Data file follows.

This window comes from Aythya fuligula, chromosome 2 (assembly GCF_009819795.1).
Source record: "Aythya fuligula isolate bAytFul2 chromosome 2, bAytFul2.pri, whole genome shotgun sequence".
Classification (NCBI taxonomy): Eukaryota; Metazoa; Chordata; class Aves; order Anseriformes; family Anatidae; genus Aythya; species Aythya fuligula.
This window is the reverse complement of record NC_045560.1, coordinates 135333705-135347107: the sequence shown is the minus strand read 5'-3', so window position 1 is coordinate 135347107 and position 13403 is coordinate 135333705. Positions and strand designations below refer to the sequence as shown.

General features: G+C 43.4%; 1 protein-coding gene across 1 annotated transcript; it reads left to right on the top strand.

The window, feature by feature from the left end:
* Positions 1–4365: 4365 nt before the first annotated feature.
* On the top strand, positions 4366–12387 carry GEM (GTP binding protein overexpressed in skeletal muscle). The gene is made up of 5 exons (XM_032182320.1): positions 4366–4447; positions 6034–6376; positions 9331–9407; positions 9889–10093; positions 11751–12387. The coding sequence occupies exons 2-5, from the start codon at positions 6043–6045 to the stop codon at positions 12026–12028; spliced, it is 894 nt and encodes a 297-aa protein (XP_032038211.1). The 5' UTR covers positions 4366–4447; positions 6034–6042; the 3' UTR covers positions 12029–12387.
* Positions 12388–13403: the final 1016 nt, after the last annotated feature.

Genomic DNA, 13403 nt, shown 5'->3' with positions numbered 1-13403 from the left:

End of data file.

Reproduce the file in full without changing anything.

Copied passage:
This window comes from Aythya fuligula, chromosome 2 (assembly GCF_009819795.1).
Source record: "Aythya fuligula isolate bAytFul2 chromosome 2, bAytFul2.pri, whole genome shotgun sequence".
Classification (NCBI taxonomy): Eukaryota; Metazoa; Chordata; class Aves; order Anseriformes; family Anatidae; genus Aythya; species Aythya fuligula.
This window is the reverse complement of record NC_045560.1, coordinates 135333705-135347107: the sequence shown is the minus strand read 5'-3', so window position 1 is coordinate 135347107 and position 13403 is coordinate 135333705. Positions and strand designations below refer to the sequence as shown.

General features: G+C 43.4%; 1 protein-coding gene across 1 annotated transcript; it reads left to right on the top strand.

The window, feature by feature from the left end:
* Positions 1–4365: 4365 nt before the first annotated feature.
* On the top strand, positions 4366–12387 carry GEM (GTP binding protein overexpressed in skeletal muscle). The gene is made up of 5 exons (XM_032182320.1): positions 4366–4447; positions 6034–6376; positions 9331–9407; positions 9889–10093; positions 11751–12387. The coding sequence occupies exons 2-5, from the start codon at positions 6043–6045 to the stop codon at positions 12026–12028; spliced, it is 894 nt and encodes a 297-aa protein (XP_032038211.1). The 5' UTR covers positions 4366–4447; positions 6034–6042; the 3' UTR covers positions 12029–12387.
* Positions 12388–13403: the final 1016 nt, after the last annotated feature.

Genomic DNA, 13403 nt, shown 5'->3' with positions numbered 1-13403 from the left: